Shopping Centers Today

SEP 2018

Shopping Centers Today is the news magazine of the International Council of Shopping Centers (ICSC)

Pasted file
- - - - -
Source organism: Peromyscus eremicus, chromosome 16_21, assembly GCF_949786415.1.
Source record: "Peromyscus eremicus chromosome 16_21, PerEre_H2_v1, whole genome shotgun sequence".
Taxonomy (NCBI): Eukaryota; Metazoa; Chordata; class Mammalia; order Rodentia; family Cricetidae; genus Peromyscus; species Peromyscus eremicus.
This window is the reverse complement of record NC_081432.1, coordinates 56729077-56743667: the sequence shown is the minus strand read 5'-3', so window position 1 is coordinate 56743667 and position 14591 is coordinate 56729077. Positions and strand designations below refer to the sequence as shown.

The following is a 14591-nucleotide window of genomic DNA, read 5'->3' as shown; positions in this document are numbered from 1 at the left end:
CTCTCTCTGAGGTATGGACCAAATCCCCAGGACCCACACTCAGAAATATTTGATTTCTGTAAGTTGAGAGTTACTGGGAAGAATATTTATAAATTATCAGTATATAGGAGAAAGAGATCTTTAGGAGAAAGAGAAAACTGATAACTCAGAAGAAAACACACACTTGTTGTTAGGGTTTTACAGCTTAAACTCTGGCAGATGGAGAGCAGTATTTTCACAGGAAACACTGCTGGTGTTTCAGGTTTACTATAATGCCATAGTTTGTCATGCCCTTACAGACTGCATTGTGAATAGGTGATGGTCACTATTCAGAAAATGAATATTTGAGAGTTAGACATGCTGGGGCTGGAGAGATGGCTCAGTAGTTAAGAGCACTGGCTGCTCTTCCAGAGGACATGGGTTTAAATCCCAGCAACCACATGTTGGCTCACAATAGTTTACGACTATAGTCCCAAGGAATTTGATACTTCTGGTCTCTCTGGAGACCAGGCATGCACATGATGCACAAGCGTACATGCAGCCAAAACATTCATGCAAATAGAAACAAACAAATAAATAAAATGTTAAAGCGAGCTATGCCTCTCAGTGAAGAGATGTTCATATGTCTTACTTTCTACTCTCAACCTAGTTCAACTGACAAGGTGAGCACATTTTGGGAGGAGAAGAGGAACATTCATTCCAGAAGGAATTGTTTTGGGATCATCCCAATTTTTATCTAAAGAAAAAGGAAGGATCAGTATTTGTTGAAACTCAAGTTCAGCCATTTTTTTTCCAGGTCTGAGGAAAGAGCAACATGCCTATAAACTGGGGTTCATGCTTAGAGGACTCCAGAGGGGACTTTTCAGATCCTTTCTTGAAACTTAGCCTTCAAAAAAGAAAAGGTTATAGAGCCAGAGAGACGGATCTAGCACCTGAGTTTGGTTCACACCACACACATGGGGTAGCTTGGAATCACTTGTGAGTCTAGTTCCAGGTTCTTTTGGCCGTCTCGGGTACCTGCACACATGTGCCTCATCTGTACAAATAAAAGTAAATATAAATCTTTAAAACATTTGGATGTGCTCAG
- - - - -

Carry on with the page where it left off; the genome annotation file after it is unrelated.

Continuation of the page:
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physical retailer to partner with Amazon," said Ben Conwell, senior managing director and practice leader of Cushman & Wakefield's commerce advisory group. Sears Holdings began selling its Kenmore appli- ances on in 2017. In May the company announced that it would provide a ship-to-store option at Sears Auto Center stores as well as installation and balancing services for customers buying any brand of tires on Amazon. Sears also agreed to sell its own DieHard all-season tires on the Amazon mar- ketplace. The agreement initially started with 47 Sears Auto Centers across eight metro areas and with plans to expand the service to the company's roughly 400 U.S. automobile centers. From Amazon's perspective, the main thing behind these partner- ships was the removal of any fric- tion points for customers wanting the option to visit a store to return or pick up an item, or to shop for Amazon label items physically and in per- son. "For Amazon, it's an acknowledgement of their need to be a little closer to the customer, to have a physical presence and be able to satisfy the customer's more pressing needs on a day- to-day basis," said Joseph Feldman, a senior man- aging director and assis- tant director of research at New York City–based Telsey Advisory Group. The Sears partnership also opens up possibili- ties to bring even more products and retailers to the Amazon marketplace, where installation assis- tance might be needed for certain goods. "You're solving that obstacle and making it easier for customers to buy products like tires online if the customer knows there is a reputable, capable service available to install them," said Conwell. It is very like- ly that the retail industry could see similar partnerships emerging in the future, he says. 18 S C T / S E P T E M B E R 2 0 1 8 Piggybacking on Amazon's success S T O R E F R O N T S W H AT T H E T E N A N T S A R E U P TO R etailers, brands and manufact- urers have showed themselves eager to peddle their wares on the online marketplace. Now these same vendors are testing out ways to bring those commercial initiatives — along with the millions of Amazon shoppers — back into their brick-and-mortar stores. Best Buy, Kohl's and Sears are among the major retailers that have forged alliances with Amazon in hopes of boosting sales and traffic within their stores. Kohl's rolled out a pilot program in October 2017 through which mer- chandise returns on Amazon purchas- es are accepted at 82 stores across the Los Angeles and Chicago metros. Ten of those stores also include a beta test for Amazon Smart Home Experience stores. These 1,000-square-foot store- in-store units sell Amazon's Fire TV, Echo Dot and similar devices. The program has been effective in driv- ing foot traffic to Kohl's stores, both before and after the holiday season, as former Kohl's CEO Kevin Mansell would often point out. Others saw the potential too. "It was definitely a symbiotic relation- ship, and I think it taught the retail industry that this can work and [that] there can be positives for a legacy ONLINE MAT TRESS RE TAILER CASPER AND PIZ Z A DELIVERY GIANT DOMINO'S BOTH HAVE BIG E XPANSION PL ANS 20 PHARMACY CHAINS ARE WELL-PL ACED TO COMPETE WITH AMA ZON'S PILLPACK 22 Retailers forge partnerships with e-commerce giant to boost store traffic By Beth Mattson-Teig 47 400 Sears is installing Amazon-bought tires at Sears Auto Centers across eight metro areas. It plans to expand the service to the company's roughly service centers

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